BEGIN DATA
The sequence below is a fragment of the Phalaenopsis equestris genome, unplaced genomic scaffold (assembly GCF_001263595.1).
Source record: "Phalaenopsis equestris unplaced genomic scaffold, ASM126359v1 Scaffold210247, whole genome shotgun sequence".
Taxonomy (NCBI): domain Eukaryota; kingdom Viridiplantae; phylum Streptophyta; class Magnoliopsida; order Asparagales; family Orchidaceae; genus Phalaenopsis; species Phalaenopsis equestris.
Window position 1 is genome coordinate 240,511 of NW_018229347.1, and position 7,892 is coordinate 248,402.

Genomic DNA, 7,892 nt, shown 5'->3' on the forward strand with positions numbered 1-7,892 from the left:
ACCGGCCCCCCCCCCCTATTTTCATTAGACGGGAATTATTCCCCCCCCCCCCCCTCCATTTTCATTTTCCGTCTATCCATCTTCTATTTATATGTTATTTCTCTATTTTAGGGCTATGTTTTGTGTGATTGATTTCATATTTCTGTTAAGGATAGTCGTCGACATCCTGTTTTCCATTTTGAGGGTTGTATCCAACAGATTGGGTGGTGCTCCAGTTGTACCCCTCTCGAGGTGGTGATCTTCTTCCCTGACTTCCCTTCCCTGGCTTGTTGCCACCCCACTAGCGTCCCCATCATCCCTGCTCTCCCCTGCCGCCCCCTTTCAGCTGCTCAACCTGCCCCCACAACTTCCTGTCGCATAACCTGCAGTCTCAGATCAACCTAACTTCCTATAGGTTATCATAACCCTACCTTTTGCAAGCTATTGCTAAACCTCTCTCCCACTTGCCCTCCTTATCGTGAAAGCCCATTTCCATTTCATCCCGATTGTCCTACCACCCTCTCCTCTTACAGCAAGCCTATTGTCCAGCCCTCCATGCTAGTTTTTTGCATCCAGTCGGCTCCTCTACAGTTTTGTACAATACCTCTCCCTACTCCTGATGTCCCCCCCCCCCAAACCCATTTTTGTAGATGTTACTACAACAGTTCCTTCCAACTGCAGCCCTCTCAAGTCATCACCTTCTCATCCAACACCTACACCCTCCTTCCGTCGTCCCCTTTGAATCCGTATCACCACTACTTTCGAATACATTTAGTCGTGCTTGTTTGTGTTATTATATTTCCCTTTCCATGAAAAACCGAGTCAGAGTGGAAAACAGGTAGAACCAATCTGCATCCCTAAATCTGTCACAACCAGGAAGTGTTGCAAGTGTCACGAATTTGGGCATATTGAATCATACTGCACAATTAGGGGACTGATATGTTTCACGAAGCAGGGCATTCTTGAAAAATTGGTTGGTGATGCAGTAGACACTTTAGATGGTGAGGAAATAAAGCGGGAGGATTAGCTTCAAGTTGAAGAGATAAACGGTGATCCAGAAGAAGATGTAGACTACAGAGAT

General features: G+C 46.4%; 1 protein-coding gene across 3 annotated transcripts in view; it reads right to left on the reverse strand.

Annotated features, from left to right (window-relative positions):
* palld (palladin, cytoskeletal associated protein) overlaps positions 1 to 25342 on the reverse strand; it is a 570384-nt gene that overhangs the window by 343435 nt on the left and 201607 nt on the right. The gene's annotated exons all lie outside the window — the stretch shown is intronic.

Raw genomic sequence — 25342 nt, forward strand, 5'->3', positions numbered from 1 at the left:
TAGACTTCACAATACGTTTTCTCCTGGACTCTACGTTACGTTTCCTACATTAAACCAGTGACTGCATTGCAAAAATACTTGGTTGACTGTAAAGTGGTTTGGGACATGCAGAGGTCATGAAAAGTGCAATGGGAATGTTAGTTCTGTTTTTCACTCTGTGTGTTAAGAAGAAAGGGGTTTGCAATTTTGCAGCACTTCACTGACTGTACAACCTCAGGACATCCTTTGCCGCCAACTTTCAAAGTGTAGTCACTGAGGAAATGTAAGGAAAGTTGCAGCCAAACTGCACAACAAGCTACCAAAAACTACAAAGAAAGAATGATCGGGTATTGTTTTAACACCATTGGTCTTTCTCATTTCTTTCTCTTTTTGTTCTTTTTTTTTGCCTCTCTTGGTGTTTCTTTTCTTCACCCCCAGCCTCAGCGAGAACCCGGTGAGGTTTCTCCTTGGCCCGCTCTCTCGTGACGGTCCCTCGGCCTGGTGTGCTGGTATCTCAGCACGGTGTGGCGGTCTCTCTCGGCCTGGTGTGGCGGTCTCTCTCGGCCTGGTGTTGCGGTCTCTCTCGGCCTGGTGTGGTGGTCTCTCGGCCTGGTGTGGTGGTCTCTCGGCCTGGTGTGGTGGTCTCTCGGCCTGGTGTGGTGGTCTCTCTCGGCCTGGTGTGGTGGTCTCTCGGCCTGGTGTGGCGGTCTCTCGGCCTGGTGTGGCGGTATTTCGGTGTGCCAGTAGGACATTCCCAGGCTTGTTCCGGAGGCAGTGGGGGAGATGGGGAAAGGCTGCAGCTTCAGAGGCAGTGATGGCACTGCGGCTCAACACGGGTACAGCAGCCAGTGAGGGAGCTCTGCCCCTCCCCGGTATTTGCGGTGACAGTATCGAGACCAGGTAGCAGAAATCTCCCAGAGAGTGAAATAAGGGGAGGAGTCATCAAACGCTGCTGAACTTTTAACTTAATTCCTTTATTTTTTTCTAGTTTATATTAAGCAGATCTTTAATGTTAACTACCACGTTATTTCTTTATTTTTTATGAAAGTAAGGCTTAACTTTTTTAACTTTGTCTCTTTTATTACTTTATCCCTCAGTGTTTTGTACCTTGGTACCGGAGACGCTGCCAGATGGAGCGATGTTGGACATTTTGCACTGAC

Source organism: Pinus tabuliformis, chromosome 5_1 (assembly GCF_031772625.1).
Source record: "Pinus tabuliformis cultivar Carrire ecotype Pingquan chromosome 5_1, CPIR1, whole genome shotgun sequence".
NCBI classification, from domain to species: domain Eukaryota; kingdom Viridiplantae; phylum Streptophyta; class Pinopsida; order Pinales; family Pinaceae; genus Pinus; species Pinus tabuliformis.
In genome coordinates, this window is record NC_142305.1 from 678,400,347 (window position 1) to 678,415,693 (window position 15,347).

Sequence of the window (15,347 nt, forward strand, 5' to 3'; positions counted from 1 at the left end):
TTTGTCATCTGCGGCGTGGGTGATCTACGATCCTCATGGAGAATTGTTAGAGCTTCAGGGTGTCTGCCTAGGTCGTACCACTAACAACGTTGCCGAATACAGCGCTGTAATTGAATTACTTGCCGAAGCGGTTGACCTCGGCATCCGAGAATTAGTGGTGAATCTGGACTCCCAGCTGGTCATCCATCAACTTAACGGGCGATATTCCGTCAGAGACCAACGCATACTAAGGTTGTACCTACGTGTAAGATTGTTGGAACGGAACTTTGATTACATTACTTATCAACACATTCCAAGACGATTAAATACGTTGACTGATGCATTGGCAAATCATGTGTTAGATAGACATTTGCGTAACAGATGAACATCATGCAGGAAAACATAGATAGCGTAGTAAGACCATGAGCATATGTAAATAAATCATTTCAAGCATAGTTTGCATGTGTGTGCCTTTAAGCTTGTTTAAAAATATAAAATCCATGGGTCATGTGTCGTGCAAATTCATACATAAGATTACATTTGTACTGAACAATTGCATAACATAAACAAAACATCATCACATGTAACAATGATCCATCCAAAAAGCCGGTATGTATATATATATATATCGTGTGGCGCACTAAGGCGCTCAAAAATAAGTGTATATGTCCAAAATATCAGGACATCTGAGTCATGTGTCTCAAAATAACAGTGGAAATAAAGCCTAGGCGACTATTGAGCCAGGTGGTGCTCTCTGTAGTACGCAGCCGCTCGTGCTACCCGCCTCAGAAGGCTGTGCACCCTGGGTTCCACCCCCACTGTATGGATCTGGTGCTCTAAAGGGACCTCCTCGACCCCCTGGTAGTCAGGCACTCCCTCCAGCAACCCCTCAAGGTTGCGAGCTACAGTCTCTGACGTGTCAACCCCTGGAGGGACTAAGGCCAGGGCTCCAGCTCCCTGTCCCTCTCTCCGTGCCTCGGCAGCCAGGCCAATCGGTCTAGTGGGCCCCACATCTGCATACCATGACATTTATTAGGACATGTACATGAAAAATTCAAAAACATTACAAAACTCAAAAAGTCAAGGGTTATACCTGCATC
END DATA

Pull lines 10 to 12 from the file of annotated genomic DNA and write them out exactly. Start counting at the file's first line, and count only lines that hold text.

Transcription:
Raw genomic sequence — 25342 nt, forward strand, 5'->3', positions numbered from 1 at the left:
TAGACTTCACAATACGTTTTCTCCTGGACTCTACGTTACGTTTCCTACATTAAACCAGTGACTGCATTGCAAAAATACTTGGTTGACTGTAAAGTGGTTTGGGACATGCAGAGGTCATGAAAAGTGCAATGGGAATGTTAGTTCTGTTTTTCACTCTGTGTGTTAAGAAGAAAGGGGTTTGCAATTTTGCAGCACTTCACTGACTGTACAACCTCAGGACATCCTTTGCCGCCAACTTTCAAAGTGTAGTCACTGAGGAAATGTAAGGAAAGTTGCAGCCAAACTGCACAACAAGCTACCAAAAACTACAAAGAAAGAATGATCGGGTATTGTTTTAACACCATTGGTCTTTCTCATTTCTTTCTCTTTTTGTTCTTTTTTTTTGCCTCTCTTGGTGTTTCTTTTCTTCACCCCCAGCCTCAGCGAGAACCCGGTGAGGTTTCTCCTTGGCCCGCTCTCTCGTGACGGTCCCTCGGCCTGGTGTGCTGGTATCTCAGCACGGTGTGGCGGTCTCTCTCGGCCTGGTGTGGCGGTCTCTCTCGGCCTGGTGTTGCGGTCTCTCTCGGCCTGGTGTGGTGGTCTCTCGGCCTGGTGTGGTGGTCTCTCGGCCTGGTGTGGTGGTCTCTCGGCCTGGTGTGGTGGTCTCTCTCGGCCTGGTGTGGTGGTCTCTCGGCCTGGTGTGGCGGTCTCTCGGCCTGGTGTGGCGGTATTTCGGTGTGCCAGTAGGACATTCCCAGGCTTGTTCCGGAGGCAGTGGGGGAGATGGGGAAAGGCTGCAGCTTCAGAGGCAGTGATGGCACTGCGGCTCAACACGGGTACAGCAGCCAGTGAGGGAGCTCTGCCCCTCCCCGGTATTTGCGGTGACAGTATCGAGACCAGGTAGCAGAAATCTCCCAGAGAGTGAAATAAGGGGAGGAGTCATCAAACGCTGCTGAACTTTTAACTTAATTCCTTTATTTTTTTCTAGTTTATATTAAGCAGATCTTTAATGTTAACTACCACGTTATTTCTTTATTTTTTATGAAAGTAAGGCTTAACTTTTTTAACTTTGTCTCTTTTATTACTTTATCCCTCAGTGTTTTGTACCTTGGTACCGGAGACGCTGCCAGATGGAGCGATGTTGGACATTTTGCACTGAC

Source organism: Pinus tabuliformis, chromosome 5_1 (assembly GCF_031772625.1).